Phase I Trial of DNX-2401 for Diffuse Intrinsic Pontine Glioma Newly Diagnosed in Pediatric Patients
Tejada S (1), Alonso M (2), Patiño A (2), Fueyo J (3), Gomez-Manzano C (3), Diez-Valle R (4).
(1) Department of Neurosurgery, Clínica Universidad de Navarra (CUN), Pamplona, Spain.
(2) Department of Pediatrics, Program of Solid Tumors, Center for the Applied Medical Research at University of Navarra, Pamplona, Spain.
(3) Department of Neuro-Oncology, MD Anderson Cancer Center, Houston, Texas.
(4) Neurosurgical Department, Clínica Universidad de Navarra (CUN), Pamplona, Spain.
There are no effective treatments for diffuse intrinsic pontine gliomas (DIPGs); these tumors cannot be surgical resected, and diagnosis is based on magnetic resonance imaging.
As a result, tumor tissues for molecular studies and pathologic diagnosis are infrequent. New clinical trials are investigating novel medications and therapeutic techniques in an effort to improve treatment of patients with DIPGs.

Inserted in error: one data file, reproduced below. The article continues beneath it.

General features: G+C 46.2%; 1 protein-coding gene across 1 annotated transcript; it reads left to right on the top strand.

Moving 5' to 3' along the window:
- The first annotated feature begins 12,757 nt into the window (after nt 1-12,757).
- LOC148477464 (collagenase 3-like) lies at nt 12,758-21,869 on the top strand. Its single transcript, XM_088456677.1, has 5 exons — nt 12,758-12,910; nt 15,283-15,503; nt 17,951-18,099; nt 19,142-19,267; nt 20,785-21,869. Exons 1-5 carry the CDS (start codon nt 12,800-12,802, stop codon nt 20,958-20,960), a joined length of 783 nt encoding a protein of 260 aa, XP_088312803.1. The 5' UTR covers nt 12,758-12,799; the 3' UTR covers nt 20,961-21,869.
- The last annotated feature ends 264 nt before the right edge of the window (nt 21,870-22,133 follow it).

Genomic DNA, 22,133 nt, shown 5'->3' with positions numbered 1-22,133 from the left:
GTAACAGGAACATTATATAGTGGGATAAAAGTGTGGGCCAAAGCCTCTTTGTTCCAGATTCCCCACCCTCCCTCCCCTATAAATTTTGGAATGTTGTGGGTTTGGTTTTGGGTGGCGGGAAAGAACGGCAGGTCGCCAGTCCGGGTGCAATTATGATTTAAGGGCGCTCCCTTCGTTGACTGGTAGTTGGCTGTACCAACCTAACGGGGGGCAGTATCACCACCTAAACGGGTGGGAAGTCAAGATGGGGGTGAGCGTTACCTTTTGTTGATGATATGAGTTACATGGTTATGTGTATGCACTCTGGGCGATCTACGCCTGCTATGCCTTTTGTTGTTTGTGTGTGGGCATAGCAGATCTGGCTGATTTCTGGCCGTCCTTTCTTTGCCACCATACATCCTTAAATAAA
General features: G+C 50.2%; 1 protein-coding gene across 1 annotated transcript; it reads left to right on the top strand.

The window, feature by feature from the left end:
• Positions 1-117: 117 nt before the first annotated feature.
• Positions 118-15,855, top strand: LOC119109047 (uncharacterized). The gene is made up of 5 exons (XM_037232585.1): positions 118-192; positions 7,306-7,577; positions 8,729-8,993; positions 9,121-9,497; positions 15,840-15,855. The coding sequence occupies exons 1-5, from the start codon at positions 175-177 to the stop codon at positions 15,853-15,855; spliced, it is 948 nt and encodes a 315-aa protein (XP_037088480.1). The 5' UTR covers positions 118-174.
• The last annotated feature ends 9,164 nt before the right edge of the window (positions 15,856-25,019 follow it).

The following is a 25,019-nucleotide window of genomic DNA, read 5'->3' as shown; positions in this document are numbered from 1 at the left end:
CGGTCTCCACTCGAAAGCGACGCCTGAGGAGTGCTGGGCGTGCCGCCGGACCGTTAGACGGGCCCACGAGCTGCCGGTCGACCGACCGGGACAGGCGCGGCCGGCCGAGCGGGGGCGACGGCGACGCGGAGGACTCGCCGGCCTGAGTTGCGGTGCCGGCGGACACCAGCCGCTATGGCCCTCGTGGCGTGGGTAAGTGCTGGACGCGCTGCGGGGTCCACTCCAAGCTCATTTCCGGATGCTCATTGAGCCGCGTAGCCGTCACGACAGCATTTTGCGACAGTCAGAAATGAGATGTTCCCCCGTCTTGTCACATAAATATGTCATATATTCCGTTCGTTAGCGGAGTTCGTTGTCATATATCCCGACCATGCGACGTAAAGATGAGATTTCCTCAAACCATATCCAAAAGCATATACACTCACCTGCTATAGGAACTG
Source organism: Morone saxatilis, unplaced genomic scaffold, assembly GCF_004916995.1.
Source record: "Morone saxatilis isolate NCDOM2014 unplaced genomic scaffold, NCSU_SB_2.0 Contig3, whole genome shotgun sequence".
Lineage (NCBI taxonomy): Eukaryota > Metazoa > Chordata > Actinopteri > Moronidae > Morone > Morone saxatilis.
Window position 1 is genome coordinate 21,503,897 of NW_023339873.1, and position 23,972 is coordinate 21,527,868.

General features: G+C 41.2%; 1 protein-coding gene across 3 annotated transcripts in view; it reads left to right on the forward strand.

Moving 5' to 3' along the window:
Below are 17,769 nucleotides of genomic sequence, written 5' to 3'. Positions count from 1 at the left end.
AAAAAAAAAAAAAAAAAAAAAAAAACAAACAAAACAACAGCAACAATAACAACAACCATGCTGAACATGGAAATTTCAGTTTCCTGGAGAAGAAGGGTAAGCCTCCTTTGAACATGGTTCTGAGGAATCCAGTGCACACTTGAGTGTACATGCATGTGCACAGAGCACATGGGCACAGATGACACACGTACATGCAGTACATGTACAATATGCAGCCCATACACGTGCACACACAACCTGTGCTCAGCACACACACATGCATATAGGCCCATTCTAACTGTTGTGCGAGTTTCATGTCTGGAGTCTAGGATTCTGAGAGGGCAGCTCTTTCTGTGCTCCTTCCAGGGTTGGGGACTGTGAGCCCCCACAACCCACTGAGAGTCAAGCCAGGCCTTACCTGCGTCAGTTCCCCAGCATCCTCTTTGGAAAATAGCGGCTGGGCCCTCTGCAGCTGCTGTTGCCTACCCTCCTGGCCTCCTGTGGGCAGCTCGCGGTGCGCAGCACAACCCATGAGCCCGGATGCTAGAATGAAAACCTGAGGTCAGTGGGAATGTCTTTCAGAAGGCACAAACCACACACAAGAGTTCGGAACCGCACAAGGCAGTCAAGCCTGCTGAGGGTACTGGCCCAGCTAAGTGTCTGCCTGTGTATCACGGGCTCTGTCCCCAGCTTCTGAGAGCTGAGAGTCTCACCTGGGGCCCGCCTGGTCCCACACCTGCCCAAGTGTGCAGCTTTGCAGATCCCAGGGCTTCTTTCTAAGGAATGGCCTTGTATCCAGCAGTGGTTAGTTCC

To determine the safety, tolerability, and toxicity of an oncolytic adenovirus, DNX-2401, injected into the cerebellar peduncle in pediatric subjects with DIPG and to collect tumor samples of this type of tumor.
Phase I, single-center, uncontrolled trial. A tumor biopsy will be performed through the cerebellar peduncle, and DNX-2401will be injected immediately after the biopsy. Standard therapy consisting of radiotherapy and chemotherapy will follow in 2 to 6 wk.
Improvement of overall survival and quality of life in patients with DIPG and collection of tumor specimens to study the molecular profiling of these tumors.
The aims of this trial are to contribute to the sample collection of DIPG and to offer treatment during the tumor tissue biopsy using the virus. If this virus works as expected, it could kill the tumor cells with no damage to healthy tissue, functioning as a targeted therapy.
It is important to note that edema has not been observed with this virus in all trials performed to date. The information obtained through this and other similar studies may be useful for developing or improving new therapies in the battle against DIPG.
CITATION Neurosurgery. 2017 Oct 27. doi: 10.1093/neuros/nyx507.